PF Gold
P: 2,248
It is possible to calculate the thrust put out by an EHD lifter, but some of it is a little "fuzzy" for less than 1 atm air. According to Wikipedia:

http://en.wikipedia.org/wiki/Ionocraft
 Quote by Wikipedia.org The generated thrust can be explained in terms of electrokinetics or, in modern terms, electrohydrodynamics propulsion and is given by the equation: F = I*d/k where F is the resulting force, measured in dimension M L T−2 I is the current flow of electric current, measured in dimension I. d is the air gap distance, measured in dimension L. k is the ion mobility coefficient of air, measured in dimension M−1 T2 I (Nominal value 2·10−4 m2 V−1 s−1).
The article also states:

 Quote by Wikipedia.org In its basic form, the ionocraft is able to produce forces great enough to lift about a gram of payload per watt [at sea level]... When the corona wire is at approximately 30 kV, it causes the air molecules nearby to become ionised ... These ions travel at a constant average velocity termed the drift velocity. The heavier and denser the gas, the higher the resulting thrust.
So, ignoring the fact that the drift velocity of the ions must be much greater than the speed at which the vehicle is moving w.r.t. the air it is immersed in (could be a killer), if the force is 1 gram-force (9.81e-3 N) at sea level, and if we assume that the lifter's thrust is proportional to the gas density, that means that:
• At 100 km: 3.95e-6 N/W
• At 200 km: 1.52e-9 N/W
• At 300 km: 7.01e-11 N/W

So, for a 30MW reactor (assuming the efficiencies we've stated even hold, probably not...) that means you'll get:
• At 100 km: 118.4 N
• At 200 km: 0.046 N
• At 300 km: 0.0021 N

So, considering the weight of a 30MW reactor, this is on track to not working at all.
P: 169
 Really, and I mean really really. It's not going to work.
It appears you are right that you couldn't achieve orbit with this design. Performance falls off too fast with increasing velocity. Still, I'm curious is there might be other areas where ion-craft could be useful.

 Launching a nuclear engine is not a feasible solution. We can't even get people on board with building ground based ones. Even if you could get past the politics, submarine engines weigh over 100 tons just for the housing. That's not including the 80 tons of coolant or 800 tons of ancillary equipment. For reference, the empty shuttle weighs 80 tons give or take. An A380 weighs 650. So, assume you get something immense enough to lift all that off the ground. I'll estimate it weighs 10 to 20,000 tons. Nuclear power generates a slew of heat. For a 30 MW reactor, ill estimate 70 MW worth. In a sub, you dump that into the surrounding ocean. You're going to be swimming through superheated, ultra-rarefied plasma. The only way to get rid of that heat will be football field sized radiators.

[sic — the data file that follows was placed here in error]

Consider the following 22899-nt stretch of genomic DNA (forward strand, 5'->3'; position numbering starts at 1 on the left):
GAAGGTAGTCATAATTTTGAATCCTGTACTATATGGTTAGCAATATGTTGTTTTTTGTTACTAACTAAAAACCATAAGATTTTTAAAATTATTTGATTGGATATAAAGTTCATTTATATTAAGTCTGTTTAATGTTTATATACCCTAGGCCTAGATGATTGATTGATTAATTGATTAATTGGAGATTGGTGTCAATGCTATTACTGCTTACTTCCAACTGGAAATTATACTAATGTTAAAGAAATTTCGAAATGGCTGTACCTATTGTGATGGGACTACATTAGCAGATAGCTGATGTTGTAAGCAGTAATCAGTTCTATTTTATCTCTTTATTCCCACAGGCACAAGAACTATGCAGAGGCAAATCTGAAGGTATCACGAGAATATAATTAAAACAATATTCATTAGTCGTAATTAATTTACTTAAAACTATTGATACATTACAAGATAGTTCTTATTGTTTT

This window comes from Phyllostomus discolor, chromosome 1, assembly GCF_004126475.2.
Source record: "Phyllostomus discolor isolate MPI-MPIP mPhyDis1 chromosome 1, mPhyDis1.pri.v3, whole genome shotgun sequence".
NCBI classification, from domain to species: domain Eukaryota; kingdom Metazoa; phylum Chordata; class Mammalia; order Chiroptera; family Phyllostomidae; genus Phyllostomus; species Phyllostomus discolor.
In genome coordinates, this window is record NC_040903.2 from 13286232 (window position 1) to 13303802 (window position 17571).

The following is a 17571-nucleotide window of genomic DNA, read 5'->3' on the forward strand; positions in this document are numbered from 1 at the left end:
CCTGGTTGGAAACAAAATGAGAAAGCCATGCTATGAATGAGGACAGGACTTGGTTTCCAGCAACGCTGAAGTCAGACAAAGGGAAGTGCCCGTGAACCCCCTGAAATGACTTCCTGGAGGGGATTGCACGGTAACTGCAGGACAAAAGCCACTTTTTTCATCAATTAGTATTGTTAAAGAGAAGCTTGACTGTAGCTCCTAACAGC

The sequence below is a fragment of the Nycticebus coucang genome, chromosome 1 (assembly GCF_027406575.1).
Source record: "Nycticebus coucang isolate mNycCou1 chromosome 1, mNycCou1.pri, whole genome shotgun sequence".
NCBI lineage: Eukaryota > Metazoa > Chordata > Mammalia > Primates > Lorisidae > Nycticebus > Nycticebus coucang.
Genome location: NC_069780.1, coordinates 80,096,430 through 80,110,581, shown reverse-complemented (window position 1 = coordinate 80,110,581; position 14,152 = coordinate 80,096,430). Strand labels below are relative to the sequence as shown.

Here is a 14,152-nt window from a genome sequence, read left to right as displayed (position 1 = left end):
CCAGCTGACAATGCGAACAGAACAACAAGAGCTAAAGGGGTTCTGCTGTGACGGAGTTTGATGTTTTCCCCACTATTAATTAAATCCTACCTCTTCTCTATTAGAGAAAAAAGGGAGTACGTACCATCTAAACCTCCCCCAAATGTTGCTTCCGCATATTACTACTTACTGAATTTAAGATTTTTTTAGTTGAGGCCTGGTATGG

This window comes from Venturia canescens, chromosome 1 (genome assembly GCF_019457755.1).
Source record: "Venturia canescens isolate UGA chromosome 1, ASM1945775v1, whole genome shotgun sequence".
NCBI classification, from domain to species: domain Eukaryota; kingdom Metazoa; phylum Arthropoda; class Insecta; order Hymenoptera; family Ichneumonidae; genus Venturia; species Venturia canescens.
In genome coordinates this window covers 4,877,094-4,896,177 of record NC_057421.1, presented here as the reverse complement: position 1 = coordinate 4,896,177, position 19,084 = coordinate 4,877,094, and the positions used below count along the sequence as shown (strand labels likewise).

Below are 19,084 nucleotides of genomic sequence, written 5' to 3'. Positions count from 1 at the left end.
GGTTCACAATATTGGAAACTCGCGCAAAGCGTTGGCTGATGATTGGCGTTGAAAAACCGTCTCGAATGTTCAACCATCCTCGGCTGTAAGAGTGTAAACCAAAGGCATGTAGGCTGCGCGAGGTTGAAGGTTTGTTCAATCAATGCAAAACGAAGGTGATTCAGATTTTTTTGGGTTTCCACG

The viability of nuclear fission in space is a whole new discussion all together. Suffice it to say I give it a better chance of working than you do.

 You've posted a simplistic equation for calculating flow rate through an orifice using density, area, and speed; but did you calculate the power, current, or voltage that would be needed to achieve that kind of thrust with a EHD lifter? All I've seen is a 30MW number, but nothing to back it up...
I don't believe there's anything wrong with my equation for mass flow rate; I'm picturing a ion-craft where the high voltage is applied to the hull itself. That is, work is done on all particles in any vicinity of the hull. If you want current and voltage that's fairly simple application of electrostatics. For the applications we are discussing, air can be assumed to be 100% ionized, simplifying calculations greatly.
First, recall the change in kinetic energy of a particle is:
$\Delta$KEIon = 1/2m(VExhaust2 - V2)
and
P = .5 dm/dt VEx2-.5 dm/dt V2, where P is the power (I*E) supplied to the craft's engines
we find that:
VExaust = sqrt( 2P/dm/dt + V2 )
and thus,
$\Delta$V = sqrt( 2P/dm/dt + V2 ) - V
Now recalling the definition of electric field, and definition of voltage, and definition of work:
E = F / q;F = E * q
E = - dV/dr
W=$\Delta$KE=integral(F,dr,0,r)
Integrating force over distance on a charged particle gives work done:
W = -1 * E * q * r
W = V * q
Changing the variable V(voltage) to $\epsilon$ to avoid ambiguity with velocity:
W = $\epsilon$ * qElementary